The smooth, newly repaved asphalt and few stoplights have made our street a new favorite for the street racers. Before the road repairs, there were big bumps in the road from tree roots and cracked asphalt that made drivers slow down or take another route. Now it’s just pedal to the metal it seems. No cops, no speeding tickets, few traffic lights, no speed bumps despite kids playing nearby…
Healthwise, my sleep, in particular, has suffered ever since we moved into the house over three years ago. I used to take 5 mg of Melatonin nearly every night during those three years to help me achieve some measure of unbroken sleep through the night. I’d log maybe 5 or 6 hours a night if I was lucky but it’s almost always broken sleep.
Melatonin supplements can make me groggy and the long-term side effects of taking ‘extra’ Melatonin, more than our bodies naturally produce, have not been studied so I am waiting to start growing a third nipple or something any day now. Nevertheless, melatonin has been my saving grace as it has helped me sleep in this noisy environment so that I wasn’t a complete zombie most days.
I also bought a white noise machine that I turn on to help drown out the loud cars and trucks passing by in the middle of the night. However, my wife doesn’t like me using it because it makes it more difficult to hear anyone attempting to break into our house. Because of the L-shaped home architecture, our kids are located on the other end of the house. But let’s not fool each other, it’s either I take the melatonin and use the sound machine, or my noise sensitivity and restless brain won’t let me get any sleep at all.
Due to combat while in Kuwait, Iraq, and other lovely hot spots around the globe as a Marine, I’ve lost some of my hearing which you would think would be in my favor when it came to the effects of noise pollution. But no such luck. Unfortunately, I am sensitive to loud explosive noises like backfires and loud booms of illegal mortar fireworks. It has to do partly with PTSD, partly with noise sensitivity and is partly reactionary from my experiences in combat and in training for combat.
I’ll never forget the cacophony of incoming indirect artillery and mortar fire coupled with the subsequent return volleys of an entire battery of 105mm howitzers located a short distance from our combat operations center. Shellshocked seems like such a calm word to describe the feeling. I still live with tinnitus ringing in my ears almost daily.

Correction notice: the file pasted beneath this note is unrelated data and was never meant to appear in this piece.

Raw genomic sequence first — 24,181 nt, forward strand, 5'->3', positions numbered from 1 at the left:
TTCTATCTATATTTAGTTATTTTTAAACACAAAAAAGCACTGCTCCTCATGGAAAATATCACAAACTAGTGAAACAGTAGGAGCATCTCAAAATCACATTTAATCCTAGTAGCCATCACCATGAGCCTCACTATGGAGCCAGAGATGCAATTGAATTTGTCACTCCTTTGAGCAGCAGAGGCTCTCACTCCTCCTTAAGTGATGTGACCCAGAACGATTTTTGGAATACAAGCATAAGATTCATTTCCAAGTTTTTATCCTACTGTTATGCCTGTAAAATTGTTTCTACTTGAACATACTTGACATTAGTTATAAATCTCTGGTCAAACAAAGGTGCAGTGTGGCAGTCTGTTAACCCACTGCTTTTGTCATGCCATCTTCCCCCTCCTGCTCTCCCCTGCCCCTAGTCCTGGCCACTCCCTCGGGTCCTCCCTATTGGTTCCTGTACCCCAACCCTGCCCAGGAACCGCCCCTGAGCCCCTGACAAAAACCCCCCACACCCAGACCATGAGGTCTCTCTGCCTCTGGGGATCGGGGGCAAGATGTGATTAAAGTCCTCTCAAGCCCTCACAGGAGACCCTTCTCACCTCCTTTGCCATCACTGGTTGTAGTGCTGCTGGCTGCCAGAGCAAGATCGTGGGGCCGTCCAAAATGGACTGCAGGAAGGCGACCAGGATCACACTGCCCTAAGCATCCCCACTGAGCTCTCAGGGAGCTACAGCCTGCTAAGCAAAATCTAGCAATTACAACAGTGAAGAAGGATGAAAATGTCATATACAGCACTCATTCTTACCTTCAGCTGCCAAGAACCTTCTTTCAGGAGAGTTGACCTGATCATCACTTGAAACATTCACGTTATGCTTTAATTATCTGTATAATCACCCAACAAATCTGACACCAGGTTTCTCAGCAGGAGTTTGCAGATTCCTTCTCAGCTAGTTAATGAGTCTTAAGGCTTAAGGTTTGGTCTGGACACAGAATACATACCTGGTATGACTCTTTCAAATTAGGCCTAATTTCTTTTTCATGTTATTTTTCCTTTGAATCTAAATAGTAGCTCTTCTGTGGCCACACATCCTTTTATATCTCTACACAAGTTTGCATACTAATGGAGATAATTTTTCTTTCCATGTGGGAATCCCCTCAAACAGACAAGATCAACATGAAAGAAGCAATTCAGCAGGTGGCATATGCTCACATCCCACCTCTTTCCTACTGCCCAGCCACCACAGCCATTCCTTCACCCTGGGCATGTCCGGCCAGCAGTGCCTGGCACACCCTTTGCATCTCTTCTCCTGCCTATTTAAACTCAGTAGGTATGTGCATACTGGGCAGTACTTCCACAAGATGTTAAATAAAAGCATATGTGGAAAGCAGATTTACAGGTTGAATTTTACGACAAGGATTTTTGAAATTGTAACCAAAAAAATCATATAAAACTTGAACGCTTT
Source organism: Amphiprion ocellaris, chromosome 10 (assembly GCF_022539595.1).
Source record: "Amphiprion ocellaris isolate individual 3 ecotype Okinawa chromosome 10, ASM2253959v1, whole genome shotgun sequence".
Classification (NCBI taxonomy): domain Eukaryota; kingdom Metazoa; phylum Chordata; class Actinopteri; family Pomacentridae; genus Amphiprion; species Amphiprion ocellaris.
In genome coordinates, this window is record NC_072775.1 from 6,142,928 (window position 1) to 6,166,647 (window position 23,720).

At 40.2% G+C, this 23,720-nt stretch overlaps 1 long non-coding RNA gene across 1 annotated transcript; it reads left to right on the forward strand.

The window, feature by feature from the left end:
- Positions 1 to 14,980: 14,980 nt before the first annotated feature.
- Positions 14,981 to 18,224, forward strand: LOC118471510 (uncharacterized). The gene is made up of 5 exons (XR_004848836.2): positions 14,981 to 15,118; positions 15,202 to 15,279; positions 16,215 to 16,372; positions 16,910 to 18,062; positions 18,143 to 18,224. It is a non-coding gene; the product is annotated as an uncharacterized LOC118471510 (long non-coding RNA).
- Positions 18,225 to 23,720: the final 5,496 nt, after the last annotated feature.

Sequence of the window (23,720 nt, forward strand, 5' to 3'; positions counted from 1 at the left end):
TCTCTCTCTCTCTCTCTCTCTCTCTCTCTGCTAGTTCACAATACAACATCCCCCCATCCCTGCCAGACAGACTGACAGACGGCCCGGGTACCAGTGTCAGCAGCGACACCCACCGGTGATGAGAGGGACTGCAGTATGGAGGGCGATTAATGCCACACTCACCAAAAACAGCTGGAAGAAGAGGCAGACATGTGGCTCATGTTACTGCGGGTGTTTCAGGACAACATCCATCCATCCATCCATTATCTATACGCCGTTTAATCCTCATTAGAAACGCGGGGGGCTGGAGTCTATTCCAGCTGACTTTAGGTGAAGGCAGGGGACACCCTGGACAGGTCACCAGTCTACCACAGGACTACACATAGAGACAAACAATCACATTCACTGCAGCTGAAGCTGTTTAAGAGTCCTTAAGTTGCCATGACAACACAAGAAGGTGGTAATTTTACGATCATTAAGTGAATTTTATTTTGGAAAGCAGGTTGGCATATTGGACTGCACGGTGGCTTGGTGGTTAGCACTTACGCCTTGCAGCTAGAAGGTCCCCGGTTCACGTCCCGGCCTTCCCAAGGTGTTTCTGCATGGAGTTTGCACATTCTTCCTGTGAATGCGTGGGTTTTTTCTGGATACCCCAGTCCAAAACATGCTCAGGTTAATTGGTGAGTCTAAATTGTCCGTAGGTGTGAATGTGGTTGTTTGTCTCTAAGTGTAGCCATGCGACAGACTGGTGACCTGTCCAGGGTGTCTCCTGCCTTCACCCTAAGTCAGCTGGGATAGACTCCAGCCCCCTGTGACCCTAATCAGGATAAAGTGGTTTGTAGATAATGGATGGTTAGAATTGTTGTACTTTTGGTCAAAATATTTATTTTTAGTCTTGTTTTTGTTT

I am left wondering how much of this is just my noise sensitivity or actual noise pollution? I’ve lived in Northern or Southern California most of my life apart from some years I spent overseas or stationed elsewhere stateside as a Marine. It boggles my mind to think about SoCal being a region so ravaged by wildfires, yet we still have a problem with idiots who think setting off illegal fireworks is acceptable. I am sure it’s probably some misguided youth but who knows?
I’ve thought about purchasing a drone to capture live recorded video footage of whoever is setting the fireworks off but I would rather not bother with getting a drone operator license and there are the trees and power lines to worry about as well. If I am honest, I’ve also thought about launching a couple of well-aimed bricks through some windshields. But, of course, had I done that I would not be here writing this story. It’s probably best not to do that.
“Fighting Back” Against Noise Pollution
Despite the noise pollution we deal with in our house there are certain things we can do to nullify its effects:
- Re-insulate the walls and attic
- Install double-paned windows
- Plant shrubs to help muffle noise pollution from the street
- Use white noise to offset noise pollution
- Use noise-canceling headphones or earplugs
It’s important to keep things in perspective because the noise is enough to drive anyone mad after a while. Obviously, I am not the only one enduring this noise pollution and some people can handle it better than others. Some people don’t seem to be bothered by it at all, in fact. Lashing out at drivers like some deranged old white man will not get me anywhere and could, in fact, actually lead to an early demise. Calling the police every time someone sets off illegal fireworks or some loud car whizzes by won’t result in righteous arrests or sudden cessation of the offending noise.
No, instead I’ve resolved that it’s better for me to try to adapt to my environment and implement whatever personal measures I can to nullify the effects of noise pollution in our home environment. There’s an ancient Chinese proverb that says, “The tree that does not bend with the wind will be broken by the wind.” Do not be broken by the wind or the noise my friends.
I am fighting the urge to put the house up for sale and move to the desert or to a quieter, more rural setting. However, that’s just not practical from a work commute perspective which will eventually become a major issue again once the pandemic work-from-home period is over. Wish me luck. Hopefully, I don’t lose it and go mad.
(Unhappy city slicker)